The first of the new, carbon-free nuclear megawatts was officially confirmed following equipment upgrades at Exelon's Quad Cities nuclear plant near Cordova, Ill. Other uprate projects are underway and Exelon plans to have the full measure of new megawatts on the grid by 2017.
"With these uprates, we will be able to produce the equivalent output of a new advanced nuclear reactor, and we'll bring it to market in a timeframe commensurate with the fastest new construction," Pardee said. "These uprates are a critical component of Exelon 2020, the company's plan to eliminate the equivalent of its 2001 carbon footprint by 2020."
Uprate projects improve the efficiency and increase electricity output of a nuclear generating unit through upgrades to plant equipment. The projects take advantage of new production and measurement technologies, new materials and learning from a half-century of nuclear power operations.
"We have a proven record of achieving additional output at our plants through equipment upgrades and efficiency improvements," Pardee said. "Nuclear uprates are safe, economical and add to the long-term safety and improved efficiency of a nuclear plant."
Exelon's uprate projects use proven technologies and are overseen by the Nuclear Regulatory Commission. They fall into four general categories:
"Measurement uncertainty recapture" (MUR) uprates, in which more accurate metering allows more precise reactor operations and more electrical output. MUR uprates increase reactor thermal power and require NRC approval.
Extended power uprates, in which reactor power can be safely increased by up to 20 percent after careful, rigorous analysis, equipment upgrades and NRC approval.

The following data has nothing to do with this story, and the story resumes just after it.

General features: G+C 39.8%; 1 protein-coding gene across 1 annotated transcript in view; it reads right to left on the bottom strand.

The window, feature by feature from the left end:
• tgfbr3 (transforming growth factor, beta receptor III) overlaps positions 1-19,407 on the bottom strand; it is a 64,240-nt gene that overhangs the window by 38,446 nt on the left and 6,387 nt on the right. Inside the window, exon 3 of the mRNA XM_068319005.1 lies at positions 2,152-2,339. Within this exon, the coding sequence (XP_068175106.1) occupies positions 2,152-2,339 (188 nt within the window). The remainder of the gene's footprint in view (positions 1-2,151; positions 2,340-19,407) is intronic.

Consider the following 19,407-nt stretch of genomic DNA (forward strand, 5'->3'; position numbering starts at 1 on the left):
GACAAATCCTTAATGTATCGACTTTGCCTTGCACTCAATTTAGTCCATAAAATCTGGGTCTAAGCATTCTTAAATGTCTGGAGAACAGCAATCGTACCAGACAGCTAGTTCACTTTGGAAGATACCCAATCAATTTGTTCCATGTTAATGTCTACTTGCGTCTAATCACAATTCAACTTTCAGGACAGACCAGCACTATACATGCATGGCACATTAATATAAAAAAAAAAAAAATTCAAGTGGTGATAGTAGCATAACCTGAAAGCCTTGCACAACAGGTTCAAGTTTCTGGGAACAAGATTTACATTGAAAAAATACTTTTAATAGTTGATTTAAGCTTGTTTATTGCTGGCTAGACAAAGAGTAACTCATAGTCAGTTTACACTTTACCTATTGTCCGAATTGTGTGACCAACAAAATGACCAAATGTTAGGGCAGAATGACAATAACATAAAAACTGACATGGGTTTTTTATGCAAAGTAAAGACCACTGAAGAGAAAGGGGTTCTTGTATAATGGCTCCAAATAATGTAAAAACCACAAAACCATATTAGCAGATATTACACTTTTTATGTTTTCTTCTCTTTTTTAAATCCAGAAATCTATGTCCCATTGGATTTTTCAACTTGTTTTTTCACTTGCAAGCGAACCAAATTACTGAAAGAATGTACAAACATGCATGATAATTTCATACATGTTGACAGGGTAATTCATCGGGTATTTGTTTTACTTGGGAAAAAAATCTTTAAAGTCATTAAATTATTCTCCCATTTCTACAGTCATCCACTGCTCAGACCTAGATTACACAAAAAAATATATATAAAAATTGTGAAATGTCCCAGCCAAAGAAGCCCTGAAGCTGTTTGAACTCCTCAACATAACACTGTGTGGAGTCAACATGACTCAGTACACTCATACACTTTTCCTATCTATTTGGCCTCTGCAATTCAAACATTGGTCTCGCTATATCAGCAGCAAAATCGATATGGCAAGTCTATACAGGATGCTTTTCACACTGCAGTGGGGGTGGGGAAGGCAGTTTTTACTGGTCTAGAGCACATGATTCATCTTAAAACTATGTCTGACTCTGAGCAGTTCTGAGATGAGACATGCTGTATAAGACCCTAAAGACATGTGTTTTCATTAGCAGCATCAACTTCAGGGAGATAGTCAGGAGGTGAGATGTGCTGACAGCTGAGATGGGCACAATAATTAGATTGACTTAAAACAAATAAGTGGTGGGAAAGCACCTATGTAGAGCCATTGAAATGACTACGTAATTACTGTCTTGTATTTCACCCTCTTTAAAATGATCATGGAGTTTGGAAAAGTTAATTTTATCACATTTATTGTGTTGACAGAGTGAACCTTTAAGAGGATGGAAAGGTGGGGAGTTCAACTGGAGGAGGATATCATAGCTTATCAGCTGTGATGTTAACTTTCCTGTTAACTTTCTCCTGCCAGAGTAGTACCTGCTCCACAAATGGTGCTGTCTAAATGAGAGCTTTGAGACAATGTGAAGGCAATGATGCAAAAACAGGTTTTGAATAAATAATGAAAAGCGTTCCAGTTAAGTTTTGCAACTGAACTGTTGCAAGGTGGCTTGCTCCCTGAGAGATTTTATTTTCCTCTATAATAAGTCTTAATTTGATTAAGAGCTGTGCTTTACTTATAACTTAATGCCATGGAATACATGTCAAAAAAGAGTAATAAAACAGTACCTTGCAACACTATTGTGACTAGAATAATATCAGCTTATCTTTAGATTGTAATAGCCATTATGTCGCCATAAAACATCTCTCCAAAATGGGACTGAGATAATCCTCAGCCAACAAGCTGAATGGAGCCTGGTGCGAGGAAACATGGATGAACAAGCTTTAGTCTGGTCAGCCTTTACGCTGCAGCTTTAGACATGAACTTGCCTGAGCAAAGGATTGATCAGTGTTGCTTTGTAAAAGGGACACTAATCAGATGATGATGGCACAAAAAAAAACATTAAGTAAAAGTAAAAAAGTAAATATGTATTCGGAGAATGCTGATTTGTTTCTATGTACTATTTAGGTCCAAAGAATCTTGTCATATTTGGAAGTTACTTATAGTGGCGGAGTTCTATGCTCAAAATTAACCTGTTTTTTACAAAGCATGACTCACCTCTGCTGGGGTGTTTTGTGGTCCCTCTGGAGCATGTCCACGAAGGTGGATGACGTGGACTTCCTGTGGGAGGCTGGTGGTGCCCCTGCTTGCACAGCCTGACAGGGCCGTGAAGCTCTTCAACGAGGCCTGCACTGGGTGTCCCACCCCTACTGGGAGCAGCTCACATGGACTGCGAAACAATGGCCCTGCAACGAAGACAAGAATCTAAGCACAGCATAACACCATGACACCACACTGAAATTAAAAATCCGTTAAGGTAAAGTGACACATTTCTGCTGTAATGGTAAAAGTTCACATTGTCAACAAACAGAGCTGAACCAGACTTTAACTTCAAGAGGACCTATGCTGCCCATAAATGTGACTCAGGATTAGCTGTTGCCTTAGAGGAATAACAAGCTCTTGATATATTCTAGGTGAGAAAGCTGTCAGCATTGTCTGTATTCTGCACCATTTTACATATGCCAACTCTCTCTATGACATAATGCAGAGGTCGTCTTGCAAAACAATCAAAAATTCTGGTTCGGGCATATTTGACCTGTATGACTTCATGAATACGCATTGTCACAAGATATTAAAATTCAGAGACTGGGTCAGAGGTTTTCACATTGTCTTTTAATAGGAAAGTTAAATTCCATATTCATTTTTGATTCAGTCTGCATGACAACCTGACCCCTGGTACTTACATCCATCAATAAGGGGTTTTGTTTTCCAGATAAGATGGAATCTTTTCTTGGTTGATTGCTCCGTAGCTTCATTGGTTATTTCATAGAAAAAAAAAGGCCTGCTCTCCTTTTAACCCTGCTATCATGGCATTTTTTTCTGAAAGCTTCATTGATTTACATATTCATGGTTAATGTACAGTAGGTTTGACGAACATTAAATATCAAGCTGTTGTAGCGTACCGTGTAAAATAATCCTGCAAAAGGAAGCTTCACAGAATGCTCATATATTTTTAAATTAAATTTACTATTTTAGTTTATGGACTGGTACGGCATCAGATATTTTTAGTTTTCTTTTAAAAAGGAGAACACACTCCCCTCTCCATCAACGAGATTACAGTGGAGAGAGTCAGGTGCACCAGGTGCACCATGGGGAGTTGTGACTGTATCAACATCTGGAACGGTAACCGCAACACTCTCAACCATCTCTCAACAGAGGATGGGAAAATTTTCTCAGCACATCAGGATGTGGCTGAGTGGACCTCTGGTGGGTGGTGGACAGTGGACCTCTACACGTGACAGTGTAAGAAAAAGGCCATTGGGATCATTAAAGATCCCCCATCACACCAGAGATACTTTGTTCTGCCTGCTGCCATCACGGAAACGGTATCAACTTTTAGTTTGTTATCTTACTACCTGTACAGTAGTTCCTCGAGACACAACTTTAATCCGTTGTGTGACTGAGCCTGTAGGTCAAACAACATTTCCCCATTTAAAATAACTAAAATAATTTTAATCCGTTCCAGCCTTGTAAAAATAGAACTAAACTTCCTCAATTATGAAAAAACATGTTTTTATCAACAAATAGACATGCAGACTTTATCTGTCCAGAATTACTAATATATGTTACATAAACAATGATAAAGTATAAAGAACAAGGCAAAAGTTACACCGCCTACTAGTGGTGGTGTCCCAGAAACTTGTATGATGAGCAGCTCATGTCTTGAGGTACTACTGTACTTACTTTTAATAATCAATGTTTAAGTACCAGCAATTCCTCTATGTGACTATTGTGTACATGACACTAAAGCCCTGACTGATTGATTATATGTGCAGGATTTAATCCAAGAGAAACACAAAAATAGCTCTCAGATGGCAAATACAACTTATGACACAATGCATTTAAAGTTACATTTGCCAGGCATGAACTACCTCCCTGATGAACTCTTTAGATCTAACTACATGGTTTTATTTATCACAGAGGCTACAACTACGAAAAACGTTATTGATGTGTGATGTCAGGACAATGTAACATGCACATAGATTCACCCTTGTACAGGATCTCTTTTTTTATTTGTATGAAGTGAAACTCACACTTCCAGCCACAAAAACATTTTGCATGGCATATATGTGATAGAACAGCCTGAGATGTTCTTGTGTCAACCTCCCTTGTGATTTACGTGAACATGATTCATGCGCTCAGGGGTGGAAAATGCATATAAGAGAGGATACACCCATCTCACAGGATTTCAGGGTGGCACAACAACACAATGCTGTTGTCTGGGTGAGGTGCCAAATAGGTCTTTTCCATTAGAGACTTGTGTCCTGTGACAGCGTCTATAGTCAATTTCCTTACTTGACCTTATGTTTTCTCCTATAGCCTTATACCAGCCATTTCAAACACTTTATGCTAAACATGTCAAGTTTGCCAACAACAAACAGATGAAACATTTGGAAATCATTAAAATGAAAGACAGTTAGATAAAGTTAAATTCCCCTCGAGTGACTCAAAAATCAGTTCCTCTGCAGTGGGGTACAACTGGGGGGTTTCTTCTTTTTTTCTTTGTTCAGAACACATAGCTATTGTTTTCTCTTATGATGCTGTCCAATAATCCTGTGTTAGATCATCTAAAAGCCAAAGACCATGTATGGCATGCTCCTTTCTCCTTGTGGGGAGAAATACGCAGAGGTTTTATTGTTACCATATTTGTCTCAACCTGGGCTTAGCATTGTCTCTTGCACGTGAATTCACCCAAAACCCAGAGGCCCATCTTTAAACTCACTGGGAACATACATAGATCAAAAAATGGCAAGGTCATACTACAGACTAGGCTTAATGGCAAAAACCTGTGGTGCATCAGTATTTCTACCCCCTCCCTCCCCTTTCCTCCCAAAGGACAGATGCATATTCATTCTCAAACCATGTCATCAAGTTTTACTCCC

Generator rewinds, in which replacing certain generator components with new copper makes it possible for the generator to produce more electricity. Power plants will continue to meet all NRC license basis requirements.
Turbine retrofits, in which advanced technology has allowed production of new and better shapes and sizes of turbine parts, such as blades, rotors and casings. These new parts make the turbines more efficient, akin to improving the gas mileage on an automobile by using computer-controlled fuel injection rather than a carburetor. Power plants will continue to meet all NRC license basis requirements.
In addition to producing more megawatts, these component upgrades improve the reliability of the units and support operating license extensions, which require extensive review of plant equipment condition.
Uprate projects are underway at Exelon's Limerick and Peach Bottom nuclear stations in Pennsylvania and the Dresden, LaSalle and Quad-Cities plants in Illinois. Those are expected to produce nearly a quarter of the new megawatts.
The remainder of uprate megawatts will come from additional projects at nine Exelon plants beginning in 2010 and ending in 2017.
At 1,500 nuclear-generated megawatts, the uprates would displace 8 million metric tons of carbon emissions annually that would otherwise come from burning fossil fuels.
Exelon operates the largest fleet of commercial nuclear reactors in the United States and the third largest in the world. A series of plant upgrades and uprates over the past 10 years have already added approximately 1,100 new megawatts to Exelon Nuclear's generation.